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I had a terrible thought: My Sax playing may never get better than my typing. I've been slowly pecking with two fingers on a computer keyboard at my job for many years and not getting any faster/better. Is there a correlation? Is it a good indication of natural ability?
 

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Hey maybe there's something in this- if a computer keyboard generated a tone for each key pressed then maybe it would improve your typing speed. You would know what AND sounded like then play music when typing. We could make words like war, murder, rape, famine etc sound really ugly and use then less, and words like peace, love, share etc sound beautiful so people used them more often.

I wonder if supercalifrajalisticexpialidoshus might sound a bit Coltraneish at high tempo:D

Anyway leaving flippancy aside- i suppose if one took typing lessions and practiced typing as much as the sax, in one's own free time, and spent time on the typersontheweb.forum (i'm sure there must be one) one's typing skills would come on a treat.

I think digit dexterity must have limits in different people but i think it's more down to interest in playing, rather than typing, practice time and the aural link.
 

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I don't think there's a correlation. I'm guessing that you've never tried to systematically learn to type properly, whereas you are probably taking at least a somewhat systematical (is that a word?) approach to learning saxophone technique.

As for typing, give Mavis Beacon Teaches Typing a try. It's a software program that runs you through typing exercises that start extremely simple and get progressively more challenging. I think just about anyone can learn to touch type by spending ten minutes a day on this program for about a month.
 

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Typing seems more like piano playing than sax playing to me. With sax, six fingers always stay on the same keys.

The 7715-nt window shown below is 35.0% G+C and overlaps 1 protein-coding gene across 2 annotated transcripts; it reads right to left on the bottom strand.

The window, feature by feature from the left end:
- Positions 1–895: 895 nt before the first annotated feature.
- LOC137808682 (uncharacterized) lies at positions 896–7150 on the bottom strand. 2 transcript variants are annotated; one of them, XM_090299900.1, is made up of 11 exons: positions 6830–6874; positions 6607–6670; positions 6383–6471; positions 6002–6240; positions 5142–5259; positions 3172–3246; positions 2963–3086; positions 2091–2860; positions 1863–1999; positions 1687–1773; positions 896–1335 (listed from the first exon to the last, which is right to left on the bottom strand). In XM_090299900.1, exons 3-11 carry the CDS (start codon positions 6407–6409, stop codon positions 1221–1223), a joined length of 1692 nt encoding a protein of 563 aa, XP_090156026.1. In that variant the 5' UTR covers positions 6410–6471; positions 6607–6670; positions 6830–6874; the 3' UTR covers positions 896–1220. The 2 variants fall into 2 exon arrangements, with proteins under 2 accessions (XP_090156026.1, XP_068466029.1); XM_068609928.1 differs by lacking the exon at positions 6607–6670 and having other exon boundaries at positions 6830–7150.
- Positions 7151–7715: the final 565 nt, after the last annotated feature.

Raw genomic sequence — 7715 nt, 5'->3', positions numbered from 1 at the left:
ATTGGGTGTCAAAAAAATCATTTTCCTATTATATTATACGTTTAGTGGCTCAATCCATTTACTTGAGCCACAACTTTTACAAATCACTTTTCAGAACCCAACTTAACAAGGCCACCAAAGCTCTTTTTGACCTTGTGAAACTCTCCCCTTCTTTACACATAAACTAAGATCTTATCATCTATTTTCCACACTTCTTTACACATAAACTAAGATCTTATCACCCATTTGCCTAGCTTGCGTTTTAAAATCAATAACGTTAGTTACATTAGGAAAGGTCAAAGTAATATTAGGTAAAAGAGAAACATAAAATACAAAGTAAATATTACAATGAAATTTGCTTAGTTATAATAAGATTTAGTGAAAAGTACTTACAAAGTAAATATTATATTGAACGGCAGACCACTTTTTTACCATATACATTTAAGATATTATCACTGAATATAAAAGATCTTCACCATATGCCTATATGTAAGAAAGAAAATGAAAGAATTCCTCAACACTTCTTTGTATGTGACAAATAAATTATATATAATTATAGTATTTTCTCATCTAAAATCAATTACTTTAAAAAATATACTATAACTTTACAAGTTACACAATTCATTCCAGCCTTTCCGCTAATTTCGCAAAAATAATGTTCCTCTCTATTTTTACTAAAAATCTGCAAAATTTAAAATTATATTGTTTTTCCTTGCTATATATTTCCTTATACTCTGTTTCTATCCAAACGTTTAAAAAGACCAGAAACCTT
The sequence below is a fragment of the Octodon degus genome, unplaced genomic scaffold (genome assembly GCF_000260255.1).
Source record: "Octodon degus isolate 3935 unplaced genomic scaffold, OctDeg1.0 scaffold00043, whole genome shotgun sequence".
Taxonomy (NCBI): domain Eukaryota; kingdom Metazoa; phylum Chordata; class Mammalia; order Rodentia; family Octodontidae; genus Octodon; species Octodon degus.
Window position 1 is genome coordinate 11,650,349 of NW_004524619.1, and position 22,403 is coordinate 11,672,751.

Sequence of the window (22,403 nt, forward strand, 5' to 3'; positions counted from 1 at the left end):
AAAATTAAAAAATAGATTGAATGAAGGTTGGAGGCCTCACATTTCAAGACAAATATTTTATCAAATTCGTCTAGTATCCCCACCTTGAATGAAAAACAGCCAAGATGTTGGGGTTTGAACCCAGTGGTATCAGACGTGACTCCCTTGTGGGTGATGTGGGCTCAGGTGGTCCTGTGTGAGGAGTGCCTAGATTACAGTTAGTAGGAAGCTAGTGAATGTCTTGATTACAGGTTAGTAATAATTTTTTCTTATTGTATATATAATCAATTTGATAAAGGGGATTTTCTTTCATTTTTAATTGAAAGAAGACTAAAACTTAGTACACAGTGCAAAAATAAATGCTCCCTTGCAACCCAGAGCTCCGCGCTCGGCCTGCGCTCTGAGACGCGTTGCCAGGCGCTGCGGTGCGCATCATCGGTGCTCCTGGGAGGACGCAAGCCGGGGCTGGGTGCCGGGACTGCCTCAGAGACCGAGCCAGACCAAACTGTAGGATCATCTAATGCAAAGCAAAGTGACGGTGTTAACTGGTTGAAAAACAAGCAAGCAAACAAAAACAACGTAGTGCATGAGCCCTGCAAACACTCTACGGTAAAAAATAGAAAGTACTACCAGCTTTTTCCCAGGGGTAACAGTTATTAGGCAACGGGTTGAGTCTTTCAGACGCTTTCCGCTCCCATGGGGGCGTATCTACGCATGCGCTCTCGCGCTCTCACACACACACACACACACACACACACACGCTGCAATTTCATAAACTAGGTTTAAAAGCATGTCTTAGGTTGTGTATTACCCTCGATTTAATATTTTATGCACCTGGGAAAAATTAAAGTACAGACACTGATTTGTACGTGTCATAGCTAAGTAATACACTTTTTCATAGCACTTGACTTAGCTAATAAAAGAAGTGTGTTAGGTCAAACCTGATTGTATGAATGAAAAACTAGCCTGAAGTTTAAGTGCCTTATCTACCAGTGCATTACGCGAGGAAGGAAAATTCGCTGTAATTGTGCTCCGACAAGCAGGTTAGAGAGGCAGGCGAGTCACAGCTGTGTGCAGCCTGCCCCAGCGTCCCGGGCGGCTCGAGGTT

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Keys on the keyboard are all alike beyond just position. Saxophone keys feel different, and most importantly, sound different. There are much more means of feedback that you have the right keys pressed.

Also, keys TEND to be logically laid out on the saxophone: more keys = lower sound.

Don't worry, keep practicing. I bet you could improve your typing also, if you forced yourself never to look at your keyboard and always type the letter with the right finger. Just takes time doing it properly. I bet you're an expert 2 finger typist, compared to someone who's just seen a keyboard for the first time. :p
 

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Mope said:
I've been slowly pecking with two fingers on a computer keyboard at my job for many years and not getting any faster/better. Is there a correlation? Is it a good indication of natural ability?
Well, imagine pecking at your sax with only two fingers! Actually there is not much correlation with the sax, where embouchure & "voicing" is where it's really at. Maybe with a piano, but even there you could never get away with only using your two index fingers.

By the way, the one and only time I went to summer school as a kid (early in high school, I think), I took a typing class. At the time, it seemed like a waste; this was WAY before the home computer age. Turned out to be one of the most useful classes I ever took!